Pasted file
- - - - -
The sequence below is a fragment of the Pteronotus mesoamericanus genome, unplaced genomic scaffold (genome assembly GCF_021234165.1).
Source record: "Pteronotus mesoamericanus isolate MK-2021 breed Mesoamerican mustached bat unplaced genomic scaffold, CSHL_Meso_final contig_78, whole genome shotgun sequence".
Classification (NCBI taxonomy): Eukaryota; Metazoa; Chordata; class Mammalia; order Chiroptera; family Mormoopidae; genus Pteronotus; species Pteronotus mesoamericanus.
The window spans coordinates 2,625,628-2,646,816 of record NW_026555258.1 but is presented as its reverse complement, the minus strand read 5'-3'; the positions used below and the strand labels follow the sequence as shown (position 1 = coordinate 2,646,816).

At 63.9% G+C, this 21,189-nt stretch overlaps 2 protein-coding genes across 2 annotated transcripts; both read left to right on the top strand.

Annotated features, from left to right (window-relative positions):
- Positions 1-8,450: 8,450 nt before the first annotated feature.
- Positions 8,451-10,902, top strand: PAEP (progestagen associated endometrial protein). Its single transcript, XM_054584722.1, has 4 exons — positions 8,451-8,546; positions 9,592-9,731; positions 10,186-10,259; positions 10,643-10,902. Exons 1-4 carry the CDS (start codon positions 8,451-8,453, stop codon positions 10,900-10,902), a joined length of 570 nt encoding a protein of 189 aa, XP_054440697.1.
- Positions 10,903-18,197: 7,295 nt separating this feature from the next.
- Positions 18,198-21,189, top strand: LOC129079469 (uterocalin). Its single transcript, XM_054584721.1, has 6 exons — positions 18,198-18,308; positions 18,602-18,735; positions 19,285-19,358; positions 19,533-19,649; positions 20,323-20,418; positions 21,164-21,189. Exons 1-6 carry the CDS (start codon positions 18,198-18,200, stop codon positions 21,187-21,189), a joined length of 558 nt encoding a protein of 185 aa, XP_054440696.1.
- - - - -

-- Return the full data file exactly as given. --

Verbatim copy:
The sequence below is a fragment of the Pteronotus mesoamericanus genome, unplaced genomic scaffold (genome assembly GCF_021234165.1).
Source record: "Pteronotus mesoamericanus isolate MK-2021 breed Mesoamerican mustached bat unplaced genomic scaffold, CSHL_Meso_final contig_78, whole genome shotgun sequence".
Classification (NCBI taxonomy): Eukaryota; Metazoa; Chordata; class Mammalia; order Chiroptera; family Mormoopidae; genus Pteronotus; species Pteronotus mesoamericanus.
The window spans coordinates 2,625,628-2,646,816 of record NW_026555258.1 but is presented as its reverse complement, the minus strand read 5'-3'; the positions used below and the strand labels follow the sequence as shown (position 1 = coordinate 2,646,816).

At 63.9% G+C, this 21,189-nt stretch overlaps 2 protein-coding genes across 2 annotated transcripts; both read left to right on the top strand.

Annotated features, from left to right (window-relative positions):
- Positions 1-8,450: 8,450 nt before the first annotated feature.
- Positions 8,451-10,902, top strand: PAEP (progestagen associated endometrial protein). Its single transcript, XM_054584722.1, has 4 exons — positions 8,451-8,546; positions 9,592-9,731; positions 10,186-10,259; positions 10,643-10,902. Exons 1-4 carry the CDS (start codon positions 8,451-8,453, stop codon positions 10,900-10,902), a joined length of 570 nt encoding a protein of 189 aa, XP_054440697.1.
- Positions 10,903-18,197: 7,295 nt separating this feature from the next.
- Positions 18,198-21,189, top strand: LOC129079469 (uterocalin). Its single transcript, XM_054584721.1, has 6 exons — positions 18,198-18,308; positions 18,602-18,735; positions 19,285-19,358; positions 19,533-19,649; positions 20,323-20,418; positions 21,164-21,189. Exons 1-6 carry the CDS (start codon positions 18,198-18,200, stop codon positions 21,187-21,189), a joined length of 558 nt encoding a protein of 185 aa, XP_054440696.1.